Trusts Litigation attorney

Trusts: When do they terminate and assets distributed to beneficiaries?

Trusts last will and testament In Florida, a common estate planning scenario is to create revocable trusts, sometimes referred to as a “Living Trust” and place all or most of the assets into the trust. The Settlor, the one setting up the trust, is typically named the initial trustee and deals with the trust property in the same fashion as if the assets were still owned by and in the name of the Settlor, with the absolute right to amend or revoke the trust and without having to account for any beneficiary.

Upon the death of the Settlor, everything changes. As the Settlor can no longer amend the trust, it becomes “irrevocable” at which time the beneficiaries named in the trust become established or vested. Many of these “Living Trusts” are set up to provide that upon the death of the Settlor the trust terminates and distribution is made of the trust assets to the named beneficiaries, similar to a will, but without court supervision.

Trusts and TrusteeBefore anything can be done with the assets in a Living Trust which terminates after the death of the Settlor, a successor trustee must assume the trusteeship of the trust. Typically, the Settlor has identified and nominated someone – someone highly trusted – to be the successor trustee to take over the trust upon the Settlor’s death. Many times, a Trust Company is named as the successor trustee. The nominated successor trustee should immediately engage an attorney to guide him or her through administering a trust.

The Florida Trust Code then requires that a successor trustee, within 60 days after finding out that a formerly revocable trust has become irrevocable (which usually means within 60 days of the Settlor’s death), to give notice to the beneficiaries of the trust’s existence, the identity of the Settlor or Settlors, the right to request a copy of the trust instrument and the right to accountings under that section of the Code.[i]

Once the successor trustee is in place to discharge the duties as trustee, are the assets then immediately distributed to the beneficiaries named in the trust? The answer is usually no even though the successor trustee is under a fiduciary duty to make distribution when the trust terminates. The termination date of a trust means the time at which it becomes the duty of the trustee to wind up the administration of the trust. “The period for winding up the trust refers to the period after the termination date and before trust administration ends with the complete distribution of the trust estate”.[ii]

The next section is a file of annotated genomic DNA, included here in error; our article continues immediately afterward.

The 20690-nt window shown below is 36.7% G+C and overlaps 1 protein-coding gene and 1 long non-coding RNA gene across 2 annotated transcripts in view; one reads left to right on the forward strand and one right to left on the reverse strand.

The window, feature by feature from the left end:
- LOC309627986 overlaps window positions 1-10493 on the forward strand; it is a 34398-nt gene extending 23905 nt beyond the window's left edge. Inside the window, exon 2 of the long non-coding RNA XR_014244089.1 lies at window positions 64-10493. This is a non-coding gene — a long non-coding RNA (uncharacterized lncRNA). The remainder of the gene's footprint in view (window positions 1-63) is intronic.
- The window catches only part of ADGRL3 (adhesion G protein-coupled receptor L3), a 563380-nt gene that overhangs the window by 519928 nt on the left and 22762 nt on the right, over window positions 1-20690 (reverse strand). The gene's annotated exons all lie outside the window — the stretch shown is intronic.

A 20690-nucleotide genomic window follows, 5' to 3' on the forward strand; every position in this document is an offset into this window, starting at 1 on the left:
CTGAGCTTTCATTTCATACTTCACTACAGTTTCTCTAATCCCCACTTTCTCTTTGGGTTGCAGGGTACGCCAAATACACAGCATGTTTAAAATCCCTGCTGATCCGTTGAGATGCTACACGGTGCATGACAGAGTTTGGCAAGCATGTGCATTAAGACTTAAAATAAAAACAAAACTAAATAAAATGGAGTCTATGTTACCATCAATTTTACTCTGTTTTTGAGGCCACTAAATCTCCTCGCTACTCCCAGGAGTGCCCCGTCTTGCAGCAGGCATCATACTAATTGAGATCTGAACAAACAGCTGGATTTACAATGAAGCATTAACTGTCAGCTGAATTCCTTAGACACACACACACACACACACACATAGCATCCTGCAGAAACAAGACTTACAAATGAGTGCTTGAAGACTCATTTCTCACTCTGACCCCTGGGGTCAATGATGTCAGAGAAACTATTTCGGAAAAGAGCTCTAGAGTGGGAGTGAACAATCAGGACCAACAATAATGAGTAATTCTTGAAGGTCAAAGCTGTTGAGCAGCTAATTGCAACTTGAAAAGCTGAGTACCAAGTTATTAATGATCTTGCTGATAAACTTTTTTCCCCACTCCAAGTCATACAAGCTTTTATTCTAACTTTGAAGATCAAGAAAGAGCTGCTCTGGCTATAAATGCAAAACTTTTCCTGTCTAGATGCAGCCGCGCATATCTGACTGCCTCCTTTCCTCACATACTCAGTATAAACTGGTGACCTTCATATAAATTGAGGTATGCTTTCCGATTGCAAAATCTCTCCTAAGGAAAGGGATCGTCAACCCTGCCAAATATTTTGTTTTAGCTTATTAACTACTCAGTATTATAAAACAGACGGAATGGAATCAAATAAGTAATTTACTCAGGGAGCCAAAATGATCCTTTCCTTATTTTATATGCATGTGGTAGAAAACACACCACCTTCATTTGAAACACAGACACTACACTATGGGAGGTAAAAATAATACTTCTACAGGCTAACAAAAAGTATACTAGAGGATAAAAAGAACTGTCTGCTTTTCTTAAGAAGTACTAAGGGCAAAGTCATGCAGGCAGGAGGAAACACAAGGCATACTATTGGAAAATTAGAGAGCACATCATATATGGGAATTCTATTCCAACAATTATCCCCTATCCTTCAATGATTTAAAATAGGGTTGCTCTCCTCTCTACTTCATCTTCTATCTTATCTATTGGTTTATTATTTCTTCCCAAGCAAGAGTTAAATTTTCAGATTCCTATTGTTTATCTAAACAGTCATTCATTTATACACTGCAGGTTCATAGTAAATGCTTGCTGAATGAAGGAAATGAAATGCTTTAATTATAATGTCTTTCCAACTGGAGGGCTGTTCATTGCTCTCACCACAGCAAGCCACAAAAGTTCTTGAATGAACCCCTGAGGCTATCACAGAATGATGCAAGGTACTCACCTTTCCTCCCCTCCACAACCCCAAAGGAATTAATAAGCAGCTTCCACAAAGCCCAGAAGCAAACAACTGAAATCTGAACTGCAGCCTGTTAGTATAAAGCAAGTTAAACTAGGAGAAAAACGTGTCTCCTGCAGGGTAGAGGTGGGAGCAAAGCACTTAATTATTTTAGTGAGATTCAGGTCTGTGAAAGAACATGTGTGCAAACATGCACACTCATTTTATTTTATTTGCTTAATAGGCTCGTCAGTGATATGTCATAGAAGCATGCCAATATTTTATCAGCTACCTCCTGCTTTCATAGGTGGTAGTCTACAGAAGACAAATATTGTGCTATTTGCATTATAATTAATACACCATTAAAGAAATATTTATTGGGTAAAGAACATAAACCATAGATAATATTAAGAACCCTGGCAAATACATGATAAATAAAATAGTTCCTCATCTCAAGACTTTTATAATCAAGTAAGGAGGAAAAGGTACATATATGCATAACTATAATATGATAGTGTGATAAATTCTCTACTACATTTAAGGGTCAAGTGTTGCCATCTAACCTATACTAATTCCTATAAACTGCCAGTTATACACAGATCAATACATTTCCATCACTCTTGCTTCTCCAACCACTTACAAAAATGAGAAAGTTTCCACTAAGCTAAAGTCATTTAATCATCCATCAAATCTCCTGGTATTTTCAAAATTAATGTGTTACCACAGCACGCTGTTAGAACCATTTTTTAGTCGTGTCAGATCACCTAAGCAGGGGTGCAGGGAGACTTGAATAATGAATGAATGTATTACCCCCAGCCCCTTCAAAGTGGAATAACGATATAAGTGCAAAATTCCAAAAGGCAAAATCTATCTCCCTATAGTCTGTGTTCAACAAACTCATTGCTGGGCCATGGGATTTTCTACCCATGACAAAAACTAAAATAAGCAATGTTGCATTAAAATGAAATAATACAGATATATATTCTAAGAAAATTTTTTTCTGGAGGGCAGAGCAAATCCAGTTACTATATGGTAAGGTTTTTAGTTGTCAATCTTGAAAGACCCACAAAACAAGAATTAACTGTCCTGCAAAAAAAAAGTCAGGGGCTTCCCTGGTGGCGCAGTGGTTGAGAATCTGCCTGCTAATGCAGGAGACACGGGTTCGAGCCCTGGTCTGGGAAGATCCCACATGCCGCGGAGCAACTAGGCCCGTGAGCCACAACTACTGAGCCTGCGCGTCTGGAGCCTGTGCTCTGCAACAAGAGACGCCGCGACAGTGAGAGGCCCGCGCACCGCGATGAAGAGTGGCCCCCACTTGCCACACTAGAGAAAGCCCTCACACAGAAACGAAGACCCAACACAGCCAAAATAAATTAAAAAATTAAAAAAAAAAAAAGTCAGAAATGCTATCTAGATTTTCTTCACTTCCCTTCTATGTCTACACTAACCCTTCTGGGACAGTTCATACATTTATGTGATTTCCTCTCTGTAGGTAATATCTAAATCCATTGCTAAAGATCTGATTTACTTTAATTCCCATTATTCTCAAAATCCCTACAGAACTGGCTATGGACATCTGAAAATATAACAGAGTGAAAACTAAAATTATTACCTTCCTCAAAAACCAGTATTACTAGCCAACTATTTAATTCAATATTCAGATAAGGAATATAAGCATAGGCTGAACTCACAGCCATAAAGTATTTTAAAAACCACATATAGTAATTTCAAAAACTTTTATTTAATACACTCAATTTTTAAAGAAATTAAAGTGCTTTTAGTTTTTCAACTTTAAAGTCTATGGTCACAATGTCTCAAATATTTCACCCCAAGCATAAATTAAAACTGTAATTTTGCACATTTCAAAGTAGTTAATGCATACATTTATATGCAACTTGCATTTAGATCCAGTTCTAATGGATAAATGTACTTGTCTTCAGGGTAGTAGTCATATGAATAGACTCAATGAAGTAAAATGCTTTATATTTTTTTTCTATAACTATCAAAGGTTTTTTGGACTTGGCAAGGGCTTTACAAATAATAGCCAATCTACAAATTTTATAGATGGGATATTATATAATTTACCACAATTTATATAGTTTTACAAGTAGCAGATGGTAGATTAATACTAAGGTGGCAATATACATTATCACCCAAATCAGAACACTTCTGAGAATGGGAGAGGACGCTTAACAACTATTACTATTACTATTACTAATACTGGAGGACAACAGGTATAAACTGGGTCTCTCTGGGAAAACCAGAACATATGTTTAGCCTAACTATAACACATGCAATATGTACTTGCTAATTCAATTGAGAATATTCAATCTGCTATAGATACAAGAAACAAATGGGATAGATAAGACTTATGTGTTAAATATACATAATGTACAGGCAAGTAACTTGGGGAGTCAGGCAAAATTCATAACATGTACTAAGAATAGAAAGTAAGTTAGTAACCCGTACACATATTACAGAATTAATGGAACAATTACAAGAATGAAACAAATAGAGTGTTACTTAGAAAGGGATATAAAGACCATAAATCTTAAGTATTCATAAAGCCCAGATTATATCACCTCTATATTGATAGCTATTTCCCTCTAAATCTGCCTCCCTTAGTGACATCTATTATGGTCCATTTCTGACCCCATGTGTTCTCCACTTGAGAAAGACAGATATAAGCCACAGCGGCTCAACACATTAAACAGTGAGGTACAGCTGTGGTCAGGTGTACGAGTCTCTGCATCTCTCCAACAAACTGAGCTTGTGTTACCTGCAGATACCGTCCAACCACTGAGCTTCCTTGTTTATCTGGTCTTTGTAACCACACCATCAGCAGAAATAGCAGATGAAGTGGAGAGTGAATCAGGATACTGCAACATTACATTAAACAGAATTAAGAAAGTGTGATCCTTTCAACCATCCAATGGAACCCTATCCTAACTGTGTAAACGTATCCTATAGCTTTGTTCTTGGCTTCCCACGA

Trusts estate planningFollowing a trust’s termination date, the trustee has a duty within a reasonable time to distribute the trust property to the persons entitled to it and to make preliminary distributions as appropriate within the wind-up period.[iii]  The Florida Trust Code provides that the successor trustee shall proceed expeditiously to distribute the trust property to the persons entitled to the property, subject to the right of the trustee to retain a reasonable reserve for the payment of debts, expenses, and taxes.[iv]  The Code also provides that on termination of the trust, the successor trustee continues to possess the powers appropriate to wind up the administration of the trust and distribute the trust property to the persons entitled to the property, subject to the right of the trustee to retain a reasonable reserve for the payment of debts, expenses, and taxes.[v]  Many practitioners refer to this period between the Settlor’s death and final distribution as the “windup” period or the “windup” trust.

The common law is clear that a successor trustee’s powers and duties do not end on the trust’s termination but continues for a reasonable amount of time to wind-up the administration of the trust prior to making the distribution in a manner consistent with the purposes of the trust and the interests of the beneficiaries.[vi]

Trusts trustees distribution

What is a reasonable amount of time to wind-up the administration of a trust and make distribution? 

This question has no clear answer as each case is different depending on the assets held in the trust, whether those assets are easily valued and distributable and determining and satisfying any trust obligations including any tax liabilities. Each trust would be judged by the facts unique to its administration. There should be a legitimate reason for the trustee to have a long “wind-up” period, other than wanting to collect additional fees and remain in control of the trust assets. On the trust’s termination, the assets belong to the beneficiaries only subject to the “wind-up” period.

As part of the wind-up process, the successor trustee should provide a final accounting which should include a plan of distribution for any undistributed assets shown on the final accounting.[vii] The successor trustee cannot be held liable for not making distributions before the expiration of the six-month limitation period within which beneficiaries can challenge the final accounting, provided the beneficiary receives a limitations notice with the final accounting. The beneficiaries can always waive the six-month period by approving the accounting and releasing the successor trustee from liability as providing a final accounting is the only mechanism available to the trustee to determine and limit liability. As an alternative, the trustee may request judicial approval of the accounting but this procedure would invariably take longer than six months and be an unnecessary expense to the trust.